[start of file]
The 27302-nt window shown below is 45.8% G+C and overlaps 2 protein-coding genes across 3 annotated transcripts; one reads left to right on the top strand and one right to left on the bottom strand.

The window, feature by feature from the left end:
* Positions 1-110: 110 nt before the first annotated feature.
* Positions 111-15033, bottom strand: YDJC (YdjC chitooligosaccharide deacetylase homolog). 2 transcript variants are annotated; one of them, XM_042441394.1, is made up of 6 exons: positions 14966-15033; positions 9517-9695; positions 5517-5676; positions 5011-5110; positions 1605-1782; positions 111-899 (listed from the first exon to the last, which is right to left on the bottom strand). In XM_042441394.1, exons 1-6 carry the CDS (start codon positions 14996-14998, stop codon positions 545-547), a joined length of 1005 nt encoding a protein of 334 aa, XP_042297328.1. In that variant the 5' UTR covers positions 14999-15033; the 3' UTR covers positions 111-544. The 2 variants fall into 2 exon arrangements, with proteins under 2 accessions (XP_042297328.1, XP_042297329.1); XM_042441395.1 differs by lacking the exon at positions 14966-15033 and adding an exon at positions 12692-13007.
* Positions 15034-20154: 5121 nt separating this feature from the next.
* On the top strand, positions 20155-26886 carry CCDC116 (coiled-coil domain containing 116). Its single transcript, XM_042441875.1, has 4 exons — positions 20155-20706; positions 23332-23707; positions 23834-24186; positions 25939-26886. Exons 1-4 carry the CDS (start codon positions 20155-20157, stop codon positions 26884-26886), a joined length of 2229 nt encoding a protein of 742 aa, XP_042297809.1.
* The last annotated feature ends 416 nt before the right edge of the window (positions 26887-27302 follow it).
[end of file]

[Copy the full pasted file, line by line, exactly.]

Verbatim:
The 27302-nt window shown below is 45.8% G+C and overlaps 2 protein-coding genes across 3 annotated transcripts; one reads left to right on the top strand and one right to left on the bottom strand.

The window, feature by feature from the left end:
* Positions 1-110: 110 nt before the first annotated feature.
* Positions 111-15033, bottom strand: YDJC (YdjC chitooligosaccharide deacetylase homolog). 2 transcript variants are annotated; one of them, XM_042441394.1, is made up of 6 exons: positions 14966-15033; positions 9517-9695; positions 5517-5676; positions 5011-5110; positions 1605-1782; positions 111-899 (listed from the first exon to the last, which is right to left on the bottom strand). In XM_042441394.1, exons 1-6 carry the CDS (start codon positions 14996-14998, stop codon positions 545-547), a joined length of 1005 nt encoding a protein of 334 aa, XP_042297328.1. In that variant the 5' UTR covers positions 14999-15033; the 3' UTR covers positions 111-544. The 2 variants fall into 2 exon arrangements, with proteins under 2 accessions (XP_042297328.1, XP_042297329.1); XM_042441395.1 differs by lacking the exon at positions 14966-15033 and adding an exon at positions 12692-13007.
* Positions 15034-20154: 5121 nt separating this feature from the next.
* On the top strand, positions 20155-26886 carry CCDC116 (coiled-coil domain containing 116). Its single transcript, XM_042441875.1, has 4 exons — positions 20155-20706; positions 23332-23707; positions 23834-24186; positions 25939-26886. Exons 1-4 carry the CDS (start codon positions 20155-20157, stop codon positions 26884-26886), a joined length of 2229 nt encoding a protein of 742 aa, XP_042297809.1.
* The last annotated feature ends 416 nt before the right edge of the window (positions 26887-27302 follow it).